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    Skin Care

    Solution Center

    Take Your Vitamins


    Vitamin E is an antioxidant that can help protect your skin from free radical damage. The best way to make sure you’re getting enough vitamin E is by eating a balanced, nutritious diet. Help nourish your skin by taking in this vitamin everyday, sources include nuts, seeds, broccoli and spinach. If you think your diet may be lacking in vitamin E, talk with your doctor or your Rite Aid Pharmacist about whether a supplement may be right for you.

    Pick Your Products

    Choose a gentle cleanser and a moisturizer. Apply at least once daily, right after you wash. If you wear makeup, make sure your foundation meets your skin’s needs. If your skin is prone to acne, opt for an oil-free foundation that contains salicylic acid to help treat and prevent breakouts. If your skin tends to feel dry, choose a liquid- or cream-based foundation. For light coverage and a burst of moisture, skip foundation and opt for a complexion-perfecting, hydrating beauty balm.

    Stay Hydrated

    The most skin-hydrating product on the market? Still water. The average healthy adult woman should drink at least 9 cups (2.2 liters) of fluid each day. (These recommendations may not be appropriate for people with certain health conditions and fluid restrictions.)

    Eat Smart

    The fuel you put in your body can have a direct impact on your skin. Keep vitamin-rich nuts on hand for an easy grab-and-go, skin-friendly snack—and don’t forego fish. It’s naturally rich in vitamin D, which helps your body make new skin cells.

    Be Sensitive to Your Skin’s Needs

    If you have eczema, help prevent itchy flare-ups by using a moisturizer that’s free of dyes, fragrances, and perfumes. Pick creams or ointments, rather than lotions, and test them on a small area of skin during first use.


    The Best Skin Care Treatments for Any Age


    By starting out with healthy habits in your 20s and adding specific products that target your skin's evolving needs as you get older, you can keep your skin protected, nourished and hydrated, no matter your age.


    Always talk with your Rite Aid Pharmacist or dermatologist if new skin care products irritate your skin or if you have questions about which products may best fit your skin's unique needs.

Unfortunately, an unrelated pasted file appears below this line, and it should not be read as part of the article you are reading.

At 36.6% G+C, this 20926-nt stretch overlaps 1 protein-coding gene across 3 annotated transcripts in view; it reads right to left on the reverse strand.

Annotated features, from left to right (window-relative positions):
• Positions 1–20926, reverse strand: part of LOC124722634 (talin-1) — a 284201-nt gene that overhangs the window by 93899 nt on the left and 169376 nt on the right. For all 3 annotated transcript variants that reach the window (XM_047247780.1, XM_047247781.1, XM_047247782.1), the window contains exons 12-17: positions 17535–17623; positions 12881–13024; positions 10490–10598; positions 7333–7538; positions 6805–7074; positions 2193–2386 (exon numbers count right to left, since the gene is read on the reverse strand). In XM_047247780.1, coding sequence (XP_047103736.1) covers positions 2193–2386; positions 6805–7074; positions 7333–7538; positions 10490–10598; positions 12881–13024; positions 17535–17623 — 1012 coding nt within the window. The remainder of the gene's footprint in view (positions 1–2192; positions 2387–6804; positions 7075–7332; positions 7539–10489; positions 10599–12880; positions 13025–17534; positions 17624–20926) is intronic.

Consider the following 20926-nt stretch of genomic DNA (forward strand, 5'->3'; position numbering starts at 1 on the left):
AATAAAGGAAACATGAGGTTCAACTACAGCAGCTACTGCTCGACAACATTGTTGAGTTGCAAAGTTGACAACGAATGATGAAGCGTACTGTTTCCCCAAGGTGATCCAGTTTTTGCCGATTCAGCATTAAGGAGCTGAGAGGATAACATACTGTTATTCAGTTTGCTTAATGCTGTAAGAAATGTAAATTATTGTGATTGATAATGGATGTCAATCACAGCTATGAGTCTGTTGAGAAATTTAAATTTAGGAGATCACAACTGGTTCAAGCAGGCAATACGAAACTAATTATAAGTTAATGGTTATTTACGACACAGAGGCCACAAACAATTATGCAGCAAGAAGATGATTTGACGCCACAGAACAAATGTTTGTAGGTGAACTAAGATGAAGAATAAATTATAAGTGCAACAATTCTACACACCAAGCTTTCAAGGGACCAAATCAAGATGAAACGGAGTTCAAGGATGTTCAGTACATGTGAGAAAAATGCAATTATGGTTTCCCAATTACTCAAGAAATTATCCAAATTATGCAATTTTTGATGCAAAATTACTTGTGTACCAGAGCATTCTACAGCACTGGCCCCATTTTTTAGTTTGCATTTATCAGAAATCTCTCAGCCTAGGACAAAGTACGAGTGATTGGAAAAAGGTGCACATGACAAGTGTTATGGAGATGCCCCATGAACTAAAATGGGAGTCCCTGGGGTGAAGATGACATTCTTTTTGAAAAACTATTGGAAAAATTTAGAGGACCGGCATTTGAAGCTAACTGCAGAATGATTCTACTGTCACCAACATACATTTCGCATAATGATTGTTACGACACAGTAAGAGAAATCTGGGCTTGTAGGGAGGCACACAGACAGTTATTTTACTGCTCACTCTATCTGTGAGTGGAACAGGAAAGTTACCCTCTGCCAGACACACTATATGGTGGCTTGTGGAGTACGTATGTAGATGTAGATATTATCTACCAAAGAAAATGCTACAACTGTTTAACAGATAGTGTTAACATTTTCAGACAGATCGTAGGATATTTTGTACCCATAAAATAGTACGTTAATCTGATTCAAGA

Cleanse, morning and night. Skip the soap and choose a mild cleanser that matches your skin type to keep your skin clean and fresh without stripping away its natural oils. For example, if you have sensitive skin, opt for a fragrance-free cleanser that contains claming ingredients such as aloe and chamomile. Hot water can dry your skin out, so wash with warm water and gently pat your face dry with a towel.


    Treat your body like you've got long-term plans for it. Get plenty of sleep, eat your fruits and veggies, and don't smoke. If you're ready to learn more about how to quit smoking, talk to your Rite Aid Pharmacist about Rite Aid's personalized Quit For You program.

    Add retinoid products. Dermatologists say it's never too early to start using products containing this powerful anti-aging form of vitamin A. Retinoid products can help stimulate new skin cell growth and, with regular use, they can improve the texture and appearance of your skin. Some retinoids are only available with a prescription, but a less-potent version, called retinol, is in firming creams and brightening makeup. Retinoids can occasionally cause skin irritation, such as dryness and redness. If retinoids are irritating your skin, try applying a moisturizer before you apply the retinoid.